Affirmations also might be ineffective if they don’t align with what you believe about yourself, said Natalie Dattilo, a clinical psychologist with Brigham and Women’s Hospital in Boston. “This is about accurately and authentically encouraging yourself or using words of encouragement or acknowledgment that are consistent with your truth.”

What’s more, people can mistakenly think affirmations are about “seeking perfection or seeking greatness,” said Chris Cascio, an assistant professor at the School of Journalism and Mass Communication at the University of Wisconsin at Madison who has studied the practice. Instead, Cascio said, the key concept of affirmations is: “As you are, you are good enough, and you’re valued being you.”

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Understanding how self-affirmations, also known as value affirmations, work requires recognizing that people are made up of “some unique combination of identities or dimensions that we hold ourselves self-evaluatively accountable to,” said Steele, who is credited with coining the term “self-affirmation theory.” The theory, which is laid out in Steele’s 1988 paper, goes on to postulate that people are motivated to maintain views of themselves as morally good and competent.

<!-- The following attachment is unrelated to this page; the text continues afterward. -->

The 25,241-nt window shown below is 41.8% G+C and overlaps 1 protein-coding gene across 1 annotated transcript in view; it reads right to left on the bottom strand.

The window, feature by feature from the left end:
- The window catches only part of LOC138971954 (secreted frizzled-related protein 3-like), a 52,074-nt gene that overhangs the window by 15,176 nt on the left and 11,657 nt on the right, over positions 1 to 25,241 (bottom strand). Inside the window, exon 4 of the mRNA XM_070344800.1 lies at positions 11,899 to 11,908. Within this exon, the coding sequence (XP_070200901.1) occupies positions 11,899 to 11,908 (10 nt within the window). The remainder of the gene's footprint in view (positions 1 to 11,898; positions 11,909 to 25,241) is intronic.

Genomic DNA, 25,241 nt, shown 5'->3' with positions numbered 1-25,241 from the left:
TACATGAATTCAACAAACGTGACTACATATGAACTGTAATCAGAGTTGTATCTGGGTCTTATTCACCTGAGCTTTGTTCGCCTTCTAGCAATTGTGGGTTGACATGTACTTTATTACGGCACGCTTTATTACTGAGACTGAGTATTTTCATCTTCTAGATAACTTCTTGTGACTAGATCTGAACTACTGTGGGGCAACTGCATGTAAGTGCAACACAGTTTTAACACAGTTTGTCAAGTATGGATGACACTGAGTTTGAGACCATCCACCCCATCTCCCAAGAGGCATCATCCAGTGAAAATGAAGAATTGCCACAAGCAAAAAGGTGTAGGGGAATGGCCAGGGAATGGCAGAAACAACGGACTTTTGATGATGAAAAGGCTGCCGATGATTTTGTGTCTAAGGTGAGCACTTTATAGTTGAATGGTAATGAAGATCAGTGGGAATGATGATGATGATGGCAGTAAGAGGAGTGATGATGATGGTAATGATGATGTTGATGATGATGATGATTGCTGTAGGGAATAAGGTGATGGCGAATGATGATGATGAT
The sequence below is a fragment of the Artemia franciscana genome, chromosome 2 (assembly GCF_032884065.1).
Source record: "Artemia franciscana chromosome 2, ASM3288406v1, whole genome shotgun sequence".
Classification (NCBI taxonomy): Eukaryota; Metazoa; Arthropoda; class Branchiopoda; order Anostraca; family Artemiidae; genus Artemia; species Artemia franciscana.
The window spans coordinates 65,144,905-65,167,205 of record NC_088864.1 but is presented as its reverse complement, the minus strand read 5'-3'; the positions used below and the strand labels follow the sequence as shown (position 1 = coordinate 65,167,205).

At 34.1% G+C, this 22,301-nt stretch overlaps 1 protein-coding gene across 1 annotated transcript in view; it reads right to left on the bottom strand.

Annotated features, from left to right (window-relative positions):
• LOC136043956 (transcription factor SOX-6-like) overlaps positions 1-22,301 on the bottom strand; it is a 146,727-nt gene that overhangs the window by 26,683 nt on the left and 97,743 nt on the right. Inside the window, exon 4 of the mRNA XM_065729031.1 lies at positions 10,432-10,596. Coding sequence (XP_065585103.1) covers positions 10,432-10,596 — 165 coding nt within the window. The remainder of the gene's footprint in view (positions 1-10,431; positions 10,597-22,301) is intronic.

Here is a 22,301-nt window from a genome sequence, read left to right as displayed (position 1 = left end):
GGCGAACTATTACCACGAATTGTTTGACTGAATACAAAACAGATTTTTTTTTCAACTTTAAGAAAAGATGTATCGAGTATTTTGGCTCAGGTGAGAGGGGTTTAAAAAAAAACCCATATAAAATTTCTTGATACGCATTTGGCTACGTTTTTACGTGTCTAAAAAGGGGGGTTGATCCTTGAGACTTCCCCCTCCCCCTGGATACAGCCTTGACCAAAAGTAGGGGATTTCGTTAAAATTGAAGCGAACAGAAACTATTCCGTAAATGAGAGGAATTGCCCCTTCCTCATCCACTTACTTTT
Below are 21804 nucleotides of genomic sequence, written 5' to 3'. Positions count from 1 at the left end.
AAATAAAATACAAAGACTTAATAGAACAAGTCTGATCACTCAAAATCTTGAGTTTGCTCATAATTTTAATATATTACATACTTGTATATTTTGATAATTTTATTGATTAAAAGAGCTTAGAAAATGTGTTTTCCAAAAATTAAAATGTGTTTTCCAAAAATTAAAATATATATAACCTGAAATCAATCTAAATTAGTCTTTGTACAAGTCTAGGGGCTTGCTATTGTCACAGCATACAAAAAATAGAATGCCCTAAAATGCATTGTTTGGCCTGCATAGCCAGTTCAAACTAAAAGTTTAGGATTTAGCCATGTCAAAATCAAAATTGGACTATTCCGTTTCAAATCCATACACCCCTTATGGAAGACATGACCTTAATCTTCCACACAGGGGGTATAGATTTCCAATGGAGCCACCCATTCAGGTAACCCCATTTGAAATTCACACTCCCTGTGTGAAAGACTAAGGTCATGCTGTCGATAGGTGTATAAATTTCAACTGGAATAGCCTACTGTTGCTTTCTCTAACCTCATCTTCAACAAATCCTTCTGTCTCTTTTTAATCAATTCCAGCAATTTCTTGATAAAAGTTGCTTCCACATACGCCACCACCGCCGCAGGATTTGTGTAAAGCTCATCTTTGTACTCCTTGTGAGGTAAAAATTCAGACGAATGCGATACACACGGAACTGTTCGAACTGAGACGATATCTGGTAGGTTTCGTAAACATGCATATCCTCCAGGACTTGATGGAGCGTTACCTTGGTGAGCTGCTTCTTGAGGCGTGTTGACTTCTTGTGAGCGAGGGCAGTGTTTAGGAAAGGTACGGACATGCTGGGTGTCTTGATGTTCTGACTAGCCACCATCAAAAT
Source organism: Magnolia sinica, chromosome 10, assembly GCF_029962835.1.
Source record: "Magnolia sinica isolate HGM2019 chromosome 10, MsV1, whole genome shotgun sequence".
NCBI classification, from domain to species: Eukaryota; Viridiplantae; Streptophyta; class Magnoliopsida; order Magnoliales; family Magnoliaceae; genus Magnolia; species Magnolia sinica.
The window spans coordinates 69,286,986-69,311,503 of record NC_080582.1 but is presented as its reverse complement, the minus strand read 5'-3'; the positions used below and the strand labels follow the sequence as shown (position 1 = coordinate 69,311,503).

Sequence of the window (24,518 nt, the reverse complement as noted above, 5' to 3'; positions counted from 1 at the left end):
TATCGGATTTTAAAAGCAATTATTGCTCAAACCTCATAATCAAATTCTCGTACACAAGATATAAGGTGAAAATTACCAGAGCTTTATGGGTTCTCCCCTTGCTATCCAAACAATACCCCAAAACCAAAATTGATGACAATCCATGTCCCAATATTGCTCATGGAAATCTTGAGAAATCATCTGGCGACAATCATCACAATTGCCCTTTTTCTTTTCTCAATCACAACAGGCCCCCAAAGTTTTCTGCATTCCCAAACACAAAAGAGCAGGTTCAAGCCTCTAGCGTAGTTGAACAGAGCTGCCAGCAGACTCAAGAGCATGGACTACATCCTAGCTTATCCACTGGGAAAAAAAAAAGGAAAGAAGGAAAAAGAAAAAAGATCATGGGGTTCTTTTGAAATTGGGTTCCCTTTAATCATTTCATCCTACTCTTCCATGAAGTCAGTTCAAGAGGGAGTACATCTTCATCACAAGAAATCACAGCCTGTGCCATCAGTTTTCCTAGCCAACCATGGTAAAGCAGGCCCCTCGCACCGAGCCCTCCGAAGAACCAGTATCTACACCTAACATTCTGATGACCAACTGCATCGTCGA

But we often experience situations in which this self-view might be emotionally or psychologically threatened, such as failing a test or receiving criticism.

Self-affirmations can be “a tool for self-defense” against these threats, Creswell said. Affirming things about yourself that you value can help bolster your overall sense of self and self-worth, and it can improve your ability to cope with destabilizing experiences.

If you have a stronger sense of self, threatening situations might not affect you as negatively, he said. “You’re not going to ruminate as much about them. You’re not going to get caught in them.”

You may, for example, be better able to weather critical feedback at work if you’ve affirmed your abilities as a parent, partner or friend. “You will have these other things you care about, these friendships, these involvements, that will give you a sense of security when you’re threatened in a particular domain,” Steele said.